Four days later, she went to New York City to begin rehearsals with three other principal actors in ”Waitress,“ her first national touring show. A week later, they met up with the rest of the cast in Ohio for a week of rehearsals, followed by two weeks of ”running the show and putting it on its feet,“ she said.
Their pandemic protocols have included weekly COVID testing, wearing masks when not onstage, and daily reporting of any symptoms that would require an emergency test. They also are expected to take precautions and wear masks whenever they venture from their hotel, like for meals.
The masks aren’t cramping their style. It’s the show itself that will keep them from exploring the nightlife in their host cities. “We’re just exhausted” after performing, she said.
She perked up in a New York minute when Sara Bareilles stopped by a rehearsal. The pop singer/songwriter not only wrote the music and lyrics for “Waitress,” but is back in the lead role on Broadway through Oct. 17.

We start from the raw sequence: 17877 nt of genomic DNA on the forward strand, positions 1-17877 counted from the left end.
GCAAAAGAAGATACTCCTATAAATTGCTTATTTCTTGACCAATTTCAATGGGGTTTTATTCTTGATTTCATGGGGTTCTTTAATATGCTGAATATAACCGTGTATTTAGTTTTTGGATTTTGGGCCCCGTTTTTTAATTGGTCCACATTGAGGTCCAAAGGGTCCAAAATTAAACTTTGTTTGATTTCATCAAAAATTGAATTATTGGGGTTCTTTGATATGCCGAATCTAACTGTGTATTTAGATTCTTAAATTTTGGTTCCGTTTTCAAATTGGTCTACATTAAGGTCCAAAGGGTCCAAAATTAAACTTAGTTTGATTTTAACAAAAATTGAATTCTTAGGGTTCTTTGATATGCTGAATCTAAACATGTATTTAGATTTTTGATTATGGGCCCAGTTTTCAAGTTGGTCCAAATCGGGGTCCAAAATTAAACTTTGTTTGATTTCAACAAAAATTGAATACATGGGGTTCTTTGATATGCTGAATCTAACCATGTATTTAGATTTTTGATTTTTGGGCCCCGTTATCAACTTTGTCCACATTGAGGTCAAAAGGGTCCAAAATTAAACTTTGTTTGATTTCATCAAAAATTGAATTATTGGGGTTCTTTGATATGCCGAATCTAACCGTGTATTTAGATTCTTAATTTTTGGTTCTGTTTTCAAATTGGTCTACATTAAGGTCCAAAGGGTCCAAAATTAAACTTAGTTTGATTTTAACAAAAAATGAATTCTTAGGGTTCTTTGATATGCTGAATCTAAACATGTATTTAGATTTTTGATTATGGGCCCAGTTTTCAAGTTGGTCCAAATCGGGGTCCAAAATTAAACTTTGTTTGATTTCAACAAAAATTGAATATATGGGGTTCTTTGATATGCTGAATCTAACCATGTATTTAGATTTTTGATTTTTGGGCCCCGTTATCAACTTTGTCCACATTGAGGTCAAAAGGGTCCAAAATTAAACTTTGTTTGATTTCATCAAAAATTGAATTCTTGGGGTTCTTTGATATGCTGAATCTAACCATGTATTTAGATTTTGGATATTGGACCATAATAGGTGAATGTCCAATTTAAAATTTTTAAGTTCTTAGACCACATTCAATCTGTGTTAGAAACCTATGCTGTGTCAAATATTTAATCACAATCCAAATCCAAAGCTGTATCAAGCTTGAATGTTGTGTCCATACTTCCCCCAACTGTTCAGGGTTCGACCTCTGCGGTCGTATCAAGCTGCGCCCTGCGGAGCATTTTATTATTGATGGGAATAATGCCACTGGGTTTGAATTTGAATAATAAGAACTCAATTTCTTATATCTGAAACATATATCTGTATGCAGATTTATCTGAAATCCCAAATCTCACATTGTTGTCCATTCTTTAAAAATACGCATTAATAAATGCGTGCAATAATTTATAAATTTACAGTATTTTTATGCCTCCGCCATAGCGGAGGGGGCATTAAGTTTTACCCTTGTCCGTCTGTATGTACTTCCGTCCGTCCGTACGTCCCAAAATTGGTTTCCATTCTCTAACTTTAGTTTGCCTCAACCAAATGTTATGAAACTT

“That was just so cool,” Ayon said of being photographed with Bareilles. “First she actually visited us in rehearsal. She watched as we worked on a scene and we sang two songs for her. And then the next day, we got to go see her in the show on Broadway. And then the day after that is when I took pictures with her on the Broadway stage before one of her matinees.”
Ayon confided in her about having “impostor syndrome,” where she was afraid she wouldn’t live up to all the woman playing Jenna before her. Talking to Bareilles eased her mind.
“She was saying this is a show and a role where we want the individual to bring themselves to Jenna. … And don't worry about not being Jessie (Mueller, who originated the role on Broadway) or Shoshana (Bean) or me, or whoever, because … you're not them, and we don't want you to be them.
“And so that was really nice. Something that she did say — this is an exact quote and it's something that will stick with me for a while, just because I aim to be someone who is a pleasure to work with and you obviously don't know how you come off, because most of the time people don't tell you things about yourself.